Peter’s interests lie in studying the human innate immune system with a view to developing novel therapeutics for infections. He is particularly interested in studying the activities of Cationic Host Defence Peptides (HDP), principally in the context of viral respiratory infections, such as influenza and rhinovirus.
Cationic Host Defence Peptides, also known as antimicrobial peptides, are key components of the immune response. These peptides have been shown to display a broad spectrum of antimicrobial and immunomodulatory activities and, as such, are exciting targets for novel therapeutics.
This work is complemented by Peter’s collaborative work with Dr Craig Stevens, looking at novel peptide based therapeutics for the treatment of Crohn’s Disease and Inflammatory Bowel Disease. The role of autophagy, dysregulated cell death and the involvement of the cytoskeleton in the host cell response to infection in these inflammatory conditions has yet to be fully elucidated.
Peter also has a long-standing interest in the impact of particulate air pollution on the immune system. Environmental pollutants such as nanoparticles have been demonstrated to have dramatic pro-inflammatory effects in humans, but the impact of these materials on innate immune responses has yet to be determined.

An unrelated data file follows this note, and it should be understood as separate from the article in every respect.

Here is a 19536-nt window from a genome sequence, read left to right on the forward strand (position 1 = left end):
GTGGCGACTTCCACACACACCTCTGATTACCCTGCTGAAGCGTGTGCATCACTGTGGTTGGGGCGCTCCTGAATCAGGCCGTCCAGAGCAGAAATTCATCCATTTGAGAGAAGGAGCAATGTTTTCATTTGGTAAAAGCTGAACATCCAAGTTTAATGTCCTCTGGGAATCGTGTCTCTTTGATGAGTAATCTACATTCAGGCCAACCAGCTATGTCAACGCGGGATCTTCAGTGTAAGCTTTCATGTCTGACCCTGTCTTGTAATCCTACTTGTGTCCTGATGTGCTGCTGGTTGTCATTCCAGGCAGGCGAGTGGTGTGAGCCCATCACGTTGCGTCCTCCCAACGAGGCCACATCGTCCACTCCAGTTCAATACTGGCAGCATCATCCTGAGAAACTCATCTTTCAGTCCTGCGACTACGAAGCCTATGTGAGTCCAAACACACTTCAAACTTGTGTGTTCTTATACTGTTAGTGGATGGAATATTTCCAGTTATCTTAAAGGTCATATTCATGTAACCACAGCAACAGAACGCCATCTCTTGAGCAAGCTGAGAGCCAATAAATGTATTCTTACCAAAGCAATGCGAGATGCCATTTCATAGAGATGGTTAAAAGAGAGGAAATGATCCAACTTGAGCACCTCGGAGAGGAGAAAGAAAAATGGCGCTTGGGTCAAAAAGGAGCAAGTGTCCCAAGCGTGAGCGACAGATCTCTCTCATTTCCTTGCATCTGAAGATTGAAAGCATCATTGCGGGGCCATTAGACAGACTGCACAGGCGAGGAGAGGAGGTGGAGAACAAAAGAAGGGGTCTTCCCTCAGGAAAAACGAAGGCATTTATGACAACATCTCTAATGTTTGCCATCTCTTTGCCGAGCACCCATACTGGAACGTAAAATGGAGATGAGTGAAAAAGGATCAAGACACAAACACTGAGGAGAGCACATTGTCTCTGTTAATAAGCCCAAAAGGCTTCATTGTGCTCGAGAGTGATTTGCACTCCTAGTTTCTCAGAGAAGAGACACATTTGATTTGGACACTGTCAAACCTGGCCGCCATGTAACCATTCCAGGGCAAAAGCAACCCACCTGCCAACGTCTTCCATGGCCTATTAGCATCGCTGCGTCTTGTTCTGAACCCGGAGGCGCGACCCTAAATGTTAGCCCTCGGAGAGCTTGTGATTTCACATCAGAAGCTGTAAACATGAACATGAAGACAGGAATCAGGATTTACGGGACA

The concepts of Peter’s work can be expanded to broadly include many different types of inflammatory and infectious conditions, but are unified by the common interest in the multiple roles of cationic host defence peptides in the immune response.
Current Research Projects
1. The role of HDP in host defence during influenza and rhinovirus infection
2. The role of autophagy in Crohn’s Disease
3. The immunomodulatory roles of HDP in Crohns Disease
4. Anti-chlamydial potential of HDP